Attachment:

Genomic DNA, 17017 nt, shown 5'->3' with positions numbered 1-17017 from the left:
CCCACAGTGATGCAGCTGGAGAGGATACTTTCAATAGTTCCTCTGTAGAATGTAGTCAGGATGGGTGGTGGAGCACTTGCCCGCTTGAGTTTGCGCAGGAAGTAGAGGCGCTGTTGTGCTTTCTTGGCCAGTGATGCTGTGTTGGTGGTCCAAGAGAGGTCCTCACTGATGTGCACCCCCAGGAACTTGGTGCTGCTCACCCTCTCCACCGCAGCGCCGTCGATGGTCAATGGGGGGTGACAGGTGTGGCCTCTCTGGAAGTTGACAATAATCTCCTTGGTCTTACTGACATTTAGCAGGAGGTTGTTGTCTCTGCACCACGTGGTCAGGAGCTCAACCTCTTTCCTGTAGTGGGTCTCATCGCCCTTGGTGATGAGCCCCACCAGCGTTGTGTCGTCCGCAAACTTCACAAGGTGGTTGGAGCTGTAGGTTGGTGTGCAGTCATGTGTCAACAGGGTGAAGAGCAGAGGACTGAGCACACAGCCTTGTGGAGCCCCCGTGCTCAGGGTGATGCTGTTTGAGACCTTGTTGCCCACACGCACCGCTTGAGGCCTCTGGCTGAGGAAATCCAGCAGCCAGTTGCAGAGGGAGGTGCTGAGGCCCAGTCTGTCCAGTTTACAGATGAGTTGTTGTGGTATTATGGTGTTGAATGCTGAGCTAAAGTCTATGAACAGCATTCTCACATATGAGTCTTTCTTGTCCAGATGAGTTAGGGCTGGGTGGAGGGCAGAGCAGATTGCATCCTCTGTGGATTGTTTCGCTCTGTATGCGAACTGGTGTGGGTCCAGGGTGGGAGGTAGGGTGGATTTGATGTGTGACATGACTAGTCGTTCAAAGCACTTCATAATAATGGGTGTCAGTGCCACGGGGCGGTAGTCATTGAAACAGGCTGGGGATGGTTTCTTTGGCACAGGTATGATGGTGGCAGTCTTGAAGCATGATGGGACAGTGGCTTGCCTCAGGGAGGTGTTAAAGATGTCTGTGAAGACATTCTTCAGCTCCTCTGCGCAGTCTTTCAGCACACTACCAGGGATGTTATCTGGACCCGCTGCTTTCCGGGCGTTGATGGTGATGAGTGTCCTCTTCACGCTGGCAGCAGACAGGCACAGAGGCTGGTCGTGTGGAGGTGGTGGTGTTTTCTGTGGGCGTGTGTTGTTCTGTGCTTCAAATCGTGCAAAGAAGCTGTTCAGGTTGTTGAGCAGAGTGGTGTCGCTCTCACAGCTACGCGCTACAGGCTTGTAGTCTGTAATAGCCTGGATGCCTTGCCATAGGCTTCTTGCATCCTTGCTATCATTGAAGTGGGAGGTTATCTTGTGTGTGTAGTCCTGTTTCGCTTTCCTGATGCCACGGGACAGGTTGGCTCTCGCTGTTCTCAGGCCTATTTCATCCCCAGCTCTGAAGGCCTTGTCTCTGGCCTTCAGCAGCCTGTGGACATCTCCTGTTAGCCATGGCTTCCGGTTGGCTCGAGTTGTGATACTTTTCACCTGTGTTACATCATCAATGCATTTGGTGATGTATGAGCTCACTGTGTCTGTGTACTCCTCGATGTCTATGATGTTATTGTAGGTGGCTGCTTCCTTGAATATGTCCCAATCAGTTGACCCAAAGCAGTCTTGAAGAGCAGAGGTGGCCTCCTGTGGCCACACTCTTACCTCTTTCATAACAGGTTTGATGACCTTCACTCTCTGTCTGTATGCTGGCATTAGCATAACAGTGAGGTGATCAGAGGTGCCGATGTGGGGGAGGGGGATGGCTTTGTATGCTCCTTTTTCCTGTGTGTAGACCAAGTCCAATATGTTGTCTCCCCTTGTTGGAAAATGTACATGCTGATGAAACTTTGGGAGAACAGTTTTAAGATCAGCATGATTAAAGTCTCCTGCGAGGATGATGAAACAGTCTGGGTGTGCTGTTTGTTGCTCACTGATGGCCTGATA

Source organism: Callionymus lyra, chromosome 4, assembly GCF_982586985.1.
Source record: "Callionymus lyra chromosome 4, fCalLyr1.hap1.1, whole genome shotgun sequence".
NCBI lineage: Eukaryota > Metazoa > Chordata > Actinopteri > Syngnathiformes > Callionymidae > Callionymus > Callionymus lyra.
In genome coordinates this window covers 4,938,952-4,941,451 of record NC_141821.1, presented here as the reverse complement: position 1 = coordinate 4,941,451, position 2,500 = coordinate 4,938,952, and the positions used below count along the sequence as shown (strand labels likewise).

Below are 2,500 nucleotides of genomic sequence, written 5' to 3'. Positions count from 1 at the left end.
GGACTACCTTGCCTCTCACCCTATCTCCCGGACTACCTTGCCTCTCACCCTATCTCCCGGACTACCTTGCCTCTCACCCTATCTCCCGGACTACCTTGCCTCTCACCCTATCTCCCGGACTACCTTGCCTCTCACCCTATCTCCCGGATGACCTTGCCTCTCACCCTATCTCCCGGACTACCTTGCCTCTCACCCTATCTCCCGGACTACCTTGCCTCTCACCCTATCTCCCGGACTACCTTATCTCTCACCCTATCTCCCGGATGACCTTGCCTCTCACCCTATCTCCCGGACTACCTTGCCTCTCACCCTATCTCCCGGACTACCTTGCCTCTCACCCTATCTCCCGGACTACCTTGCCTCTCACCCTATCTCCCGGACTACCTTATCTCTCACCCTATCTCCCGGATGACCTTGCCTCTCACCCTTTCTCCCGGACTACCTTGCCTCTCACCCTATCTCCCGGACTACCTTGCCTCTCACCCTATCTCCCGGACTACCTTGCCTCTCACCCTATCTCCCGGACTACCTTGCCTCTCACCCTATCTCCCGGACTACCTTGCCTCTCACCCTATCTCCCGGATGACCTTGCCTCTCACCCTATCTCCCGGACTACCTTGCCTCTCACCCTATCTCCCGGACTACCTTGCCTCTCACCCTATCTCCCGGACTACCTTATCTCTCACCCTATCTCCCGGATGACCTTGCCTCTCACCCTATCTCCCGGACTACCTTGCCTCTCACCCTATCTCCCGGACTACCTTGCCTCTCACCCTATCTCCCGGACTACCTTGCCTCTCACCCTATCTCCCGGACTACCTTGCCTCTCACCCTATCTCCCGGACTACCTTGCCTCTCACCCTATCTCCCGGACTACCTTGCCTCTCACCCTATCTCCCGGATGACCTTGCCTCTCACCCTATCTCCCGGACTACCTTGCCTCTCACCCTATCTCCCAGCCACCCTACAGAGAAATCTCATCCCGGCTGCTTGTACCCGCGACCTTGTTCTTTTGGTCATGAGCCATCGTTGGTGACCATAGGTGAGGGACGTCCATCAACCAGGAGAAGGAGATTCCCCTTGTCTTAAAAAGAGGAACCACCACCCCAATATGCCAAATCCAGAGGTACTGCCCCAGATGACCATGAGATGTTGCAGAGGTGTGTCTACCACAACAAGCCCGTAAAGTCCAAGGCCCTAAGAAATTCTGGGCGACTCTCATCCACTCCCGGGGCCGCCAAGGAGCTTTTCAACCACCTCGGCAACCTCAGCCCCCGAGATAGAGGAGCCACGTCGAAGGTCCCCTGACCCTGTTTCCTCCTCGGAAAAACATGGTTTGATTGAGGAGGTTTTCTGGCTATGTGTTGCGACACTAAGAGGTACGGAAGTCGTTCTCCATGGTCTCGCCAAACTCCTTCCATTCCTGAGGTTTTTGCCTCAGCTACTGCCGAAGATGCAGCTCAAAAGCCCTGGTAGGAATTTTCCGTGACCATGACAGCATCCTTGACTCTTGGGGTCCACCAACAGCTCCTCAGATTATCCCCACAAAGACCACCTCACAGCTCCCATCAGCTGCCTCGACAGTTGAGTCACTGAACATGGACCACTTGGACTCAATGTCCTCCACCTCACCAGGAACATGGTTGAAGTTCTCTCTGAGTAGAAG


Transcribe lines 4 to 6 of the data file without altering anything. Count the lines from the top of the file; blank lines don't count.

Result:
Source record: "Callionymus lyra chromosome 4, fCalLyr1.hap1.1, whole genome shotgun sequence".
NCBI lineage: Eukaryota > Metazoa > Chordata > Actinopteri > Syngnathiformes > Callionymidae > Callionymus > Callionymus lyra.
In genome coordinates this window covers 4,938,952-4,941,451 of record NC_141821.1, presented here as the reverse complement: position 1 = coordinate 4,941,451, position 2,500 = coordinate 4,938,952, and the positions used below count along the sequence as shown (strand labels likewise).